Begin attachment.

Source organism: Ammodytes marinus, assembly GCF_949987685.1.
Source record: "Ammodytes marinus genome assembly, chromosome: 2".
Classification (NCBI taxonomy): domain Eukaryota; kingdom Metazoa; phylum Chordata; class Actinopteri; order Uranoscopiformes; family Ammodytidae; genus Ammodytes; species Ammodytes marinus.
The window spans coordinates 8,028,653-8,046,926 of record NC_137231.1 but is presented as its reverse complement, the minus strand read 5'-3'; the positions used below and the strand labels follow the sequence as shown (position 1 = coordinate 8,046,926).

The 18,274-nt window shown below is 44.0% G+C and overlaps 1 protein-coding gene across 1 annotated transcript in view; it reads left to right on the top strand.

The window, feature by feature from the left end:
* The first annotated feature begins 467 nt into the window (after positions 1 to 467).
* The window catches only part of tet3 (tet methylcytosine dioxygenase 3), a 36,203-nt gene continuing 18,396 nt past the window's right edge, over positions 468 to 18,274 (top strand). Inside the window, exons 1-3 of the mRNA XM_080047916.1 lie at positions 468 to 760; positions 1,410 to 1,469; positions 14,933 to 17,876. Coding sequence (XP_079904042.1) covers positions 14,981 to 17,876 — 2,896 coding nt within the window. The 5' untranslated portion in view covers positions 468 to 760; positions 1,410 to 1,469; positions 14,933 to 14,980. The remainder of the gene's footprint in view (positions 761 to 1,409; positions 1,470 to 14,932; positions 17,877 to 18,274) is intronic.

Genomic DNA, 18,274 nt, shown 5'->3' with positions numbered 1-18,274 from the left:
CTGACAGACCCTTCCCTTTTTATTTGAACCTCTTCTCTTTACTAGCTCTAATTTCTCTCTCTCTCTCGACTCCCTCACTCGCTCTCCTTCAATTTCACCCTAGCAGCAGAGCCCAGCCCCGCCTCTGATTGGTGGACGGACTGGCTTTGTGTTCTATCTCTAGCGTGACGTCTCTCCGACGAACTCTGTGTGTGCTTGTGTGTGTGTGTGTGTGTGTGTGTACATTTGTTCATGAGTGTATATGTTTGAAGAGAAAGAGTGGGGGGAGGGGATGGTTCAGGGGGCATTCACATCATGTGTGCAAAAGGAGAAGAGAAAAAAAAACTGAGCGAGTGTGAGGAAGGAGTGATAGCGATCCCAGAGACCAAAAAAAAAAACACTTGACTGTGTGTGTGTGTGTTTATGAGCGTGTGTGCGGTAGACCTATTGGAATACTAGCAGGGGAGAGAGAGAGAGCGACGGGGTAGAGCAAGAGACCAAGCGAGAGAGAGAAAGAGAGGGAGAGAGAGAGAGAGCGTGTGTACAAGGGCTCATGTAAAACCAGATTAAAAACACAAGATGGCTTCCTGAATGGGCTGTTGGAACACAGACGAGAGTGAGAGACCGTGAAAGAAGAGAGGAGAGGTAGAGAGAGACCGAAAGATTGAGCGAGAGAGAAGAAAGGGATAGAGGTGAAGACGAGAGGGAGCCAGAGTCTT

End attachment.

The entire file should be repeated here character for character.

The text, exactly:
Source organism: Ammodytes marinus, assembly GCF_949987685.1.
Source record: "Ammodytes marinus genome assembly, chromosome: 2".
Classification (NCBI taxonomy): domain Eukaryota; kingdom Metazoa; phylum Chordata; class Actinopteri; order Uranoscopiformes; family Ammodytidae; genus Ammodytes; species Ammodytes marinus.
The window spans coordinates 8,028,653-8,046,926 of record NC_137231.1 but is presented as its reverse complement, the minus strand read 5'-3'; the positions used below and the strand labels follow the sequence as shown (position 1 = coordinate 8,046,926).

The 18,274-nt window shown below is 44.0% G+C and overlaps 1 protein-coding gene across 1 annotated transcript in view; it reads left to right on the top strand.

The window, feature by feature from the left end:
* The first annotated feature begins 467 nt into the window (after positions 1 to 467).
* The window catches only part of tet3 (tet methylcytosine dioxygenase 3), a 36,203-nt gene continuing 18,396 nt past the window's right edge, over positions 468 to 18,274 (top strand). Inside the window, exons 1-3 of the mRNA XM_080047916.1 lie at positions 468 to 760; positions 1,410 to 1,469; positions 14,933 to 17,876. Coding sequence (XP_079904042.1) covers positions 14,981 to 17,876 — 2,896 coding nt within the window. The 5' untranslated portion in view covers positions 468 to 760; positions 1,410 to 1,469; positions 14,933 to 14,980. The remainder of the gene's footprint in view (positions 761 to 1,409; positions 1,470 to 14,932; positions 17,877 to 18,274) is intronic.

Genomic DNA, 18,274 nt, shown 5'->3' with positions numbered 1-18,274 from the left:
CTGACAGACCCTTCCCTTTTTATTTGAACCTCTTCTCTTTACTAGCTCTAATTTCTCTCTCTCTCTCGACTCCCTCACTCGCTCTCCTTCAATTTCACCCTAGCAGCAGAGCCCAGCCCCGCCTCTGATTGGTGGACGGACTGGCTTTGTGTTCTATCTCTAGCGTGACGTCTCTCCGACGAACTCTGTGTGTGCTTGTGTGTGTGTGTGTGTGTGTGTGTACATTTGTTCATGAGTGTATATGTTTGAAGAGAAAGAGTGGGGGGAGGGGATGGTTCAGGGGGCATTCACATCATGTGTGCAAAAGGAGAAGAGAAAAAAAAACTGAGCGAGTGTGAGGAAGGAGTGATAGCGATCCCAGAGACCAAAAAAAAAAACACTTGACTGTGTGTGTGTGTGTTTATGAGCGTGTGTGCGGTAGACCTATTGGAATACTAGCAGGGGAGAGAGAGAGAGCGACGGGGTAGAGCAAGAGACCAAGCGAGAGAGAGAAAGAGAGGGAGAGAGAGAGAGAGCGTGTGTACAAGGGCTCATGTAAAACCAGATTAAAAACACAAGATGGCTTCCTGAATGGGCTGTTGGAACACAGACGAGAGTGAGAGACCGTGAAAGAAGAGAGGAGAGGTAGAGAGAGACCGAAAGATTGAGCGAGAGAGAAGAAAGGGATAGAGGTGAAGACGAGAGGGAGCCAGAGTCTT